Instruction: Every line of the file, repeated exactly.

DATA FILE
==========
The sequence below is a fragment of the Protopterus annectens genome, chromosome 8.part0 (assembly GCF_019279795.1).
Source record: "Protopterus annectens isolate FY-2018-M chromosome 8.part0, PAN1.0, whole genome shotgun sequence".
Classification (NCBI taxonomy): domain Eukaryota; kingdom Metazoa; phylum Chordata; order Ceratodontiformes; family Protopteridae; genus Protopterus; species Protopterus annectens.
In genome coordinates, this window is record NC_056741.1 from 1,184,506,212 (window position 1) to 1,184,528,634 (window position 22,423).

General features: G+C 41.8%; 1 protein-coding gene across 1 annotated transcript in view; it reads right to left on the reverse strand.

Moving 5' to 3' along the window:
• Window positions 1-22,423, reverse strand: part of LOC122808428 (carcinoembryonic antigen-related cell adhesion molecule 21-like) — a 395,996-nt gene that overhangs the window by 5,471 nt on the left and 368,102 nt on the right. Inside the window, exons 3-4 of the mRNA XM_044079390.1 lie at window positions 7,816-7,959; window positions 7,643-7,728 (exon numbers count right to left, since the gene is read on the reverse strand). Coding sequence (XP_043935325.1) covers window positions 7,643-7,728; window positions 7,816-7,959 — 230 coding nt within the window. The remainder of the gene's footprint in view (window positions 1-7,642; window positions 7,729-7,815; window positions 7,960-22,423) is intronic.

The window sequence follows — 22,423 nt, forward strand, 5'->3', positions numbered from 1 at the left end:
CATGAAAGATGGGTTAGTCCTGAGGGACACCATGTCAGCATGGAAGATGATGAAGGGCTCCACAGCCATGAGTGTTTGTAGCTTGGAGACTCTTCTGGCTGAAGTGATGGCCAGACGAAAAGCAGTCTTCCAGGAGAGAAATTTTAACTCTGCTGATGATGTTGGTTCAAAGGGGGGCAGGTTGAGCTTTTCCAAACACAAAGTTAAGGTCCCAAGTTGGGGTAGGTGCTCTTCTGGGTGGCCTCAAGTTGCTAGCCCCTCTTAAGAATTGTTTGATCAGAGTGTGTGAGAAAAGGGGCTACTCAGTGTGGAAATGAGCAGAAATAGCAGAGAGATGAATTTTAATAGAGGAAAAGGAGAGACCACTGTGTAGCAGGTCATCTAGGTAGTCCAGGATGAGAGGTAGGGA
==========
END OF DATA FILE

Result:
The sequence below is a fragment of the Protopterus annectens genome, chromosome 8.part0 (assembly GCF_019279795.1).
Source record: "Protopterus annectens isolate FY-2018-M chromosome 8.part0, PAN1.0, whole genome shotgun sequence".
Classification (NCBI taxonomy): domain Eukaryota; kingdom Metazoa; phylum Chordata; order Ceratodontiformes; family Protopteridae; genus Protopterus; species Protopterus annectens.
In genome coordinates, this window is record NC_056741.1 from 1,184,506,212 (window position 1) to 1,184,528,634 (window position 22,423).

General features: G+C 41.8%; 1 protein-coding gene across 1 annotated transcript in view; it reads right to left on the reverse strand.

Moving 5' to 3' along the window:
• Window positions 1-22,423, reverse strand: part of LOC122808428 (carcinoembryonic antigen-related cell adhesion molecule 21-like) — a 395,996-nt gene that overhangs the window by 5,471 nt on the left and 368,102 nt on the right. Inside the window, exons 3-4 of the mRNA XM_044079390.1 lie at window positions 7,816-7,959; window positions 7,643-7,728 (exon numbers count right to left, since the gene is read on the reverse strand). Coding sequence (XP_043935325.1) covers window positions 7,643-7,728; window positions 7,816-7,959 — 230 coding nt within the window. The remainder of the gene's footprint in view (window positions 1-7,642; window positions 7,729-7,815; window positions 7,960-22,423) is intronic.

The window sequence follows — 22,423 nt, forward strand, 5'->3', positions numbered from 1 at the left end:
CATGAAAGATGGGTTAGTCCTGAGGGACACCATGTCAGCATGGAAGATGATGAAGGGCTCCACAGCCATGAGTGTTTGTAGCTTGGAGACTCTTCTGGCTGAAGTGATGGCCAGACGAAAAGCAGTCTTCCAGGAGAGAAATTTTAACTCTGCTGATGATGTTGGTTCAAAGGGGGGCAGGTTGAGCTTTTCCAAACACAAAGTTAAGGTCCCAAGTTGGGGTAGGTGCTCTTCTGGGTGGCCTCAAGTTGCTAGCCCCTCTTAAGAATTGTTTGATCAGAGTGTGTGAGAAAAGGGGCTACTCAGTGTGGAAATGAGCAGAAATAGCAGAGAGATGAATTTTAATAGAGGAAAAGGAGAGACCACTGTGTAGCAGGTCATCTAGGTAGTCCAGGATGAGAGGTAGGGA